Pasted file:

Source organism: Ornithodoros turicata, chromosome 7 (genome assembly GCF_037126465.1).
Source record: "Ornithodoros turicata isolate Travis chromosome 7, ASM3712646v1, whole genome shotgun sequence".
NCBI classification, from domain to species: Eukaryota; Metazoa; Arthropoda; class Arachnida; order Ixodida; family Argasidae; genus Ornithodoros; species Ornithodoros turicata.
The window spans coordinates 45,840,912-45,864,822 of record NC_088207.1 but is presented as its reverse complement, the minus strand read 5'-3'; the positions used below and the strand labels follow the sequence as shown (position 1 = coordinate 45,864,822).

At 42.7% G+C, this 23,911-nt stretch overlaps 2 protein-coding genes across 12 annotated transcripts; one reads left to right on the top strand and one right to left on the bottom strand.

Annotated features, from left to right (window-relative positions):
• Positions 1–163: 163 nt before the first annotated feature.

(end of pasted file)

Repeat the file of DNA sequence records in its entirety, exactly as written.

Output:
Source organism: Ornithodoros turicata, chromosome 7 (genome assembly GCF_037126465.1).
Source record: "Ornithodoros turicata isolate Travis chromosome 7, ASM3712646v1, whole genome shotgun sequence".
NCBI classification, from domain to species: Eukaryota; Metazoa; Arthropoda; class Arachnida; order Ixodida; family Argasidae; genus Ornithodoros; species Ornithodoros turicata.
The window spans coordinates 45,840,912-45,864,822 of record NC_088207.1 but is presented as its reverse complement, the minus strand read 5'-3'; the positions used below and the strand labels follow the sequence as shown (position 1 = coordinate 45,864,822).

At 42.7% G+C, this 23,911-nt stretch overlaps 2 protein-coding genes across 12 annotated transcripts; one reads left to right on the top strand and one right to left on the bottom strand.

Annotated features, from left to right (window-relative positions):
• Positions 1–163: 163 nt before the first annotated feature.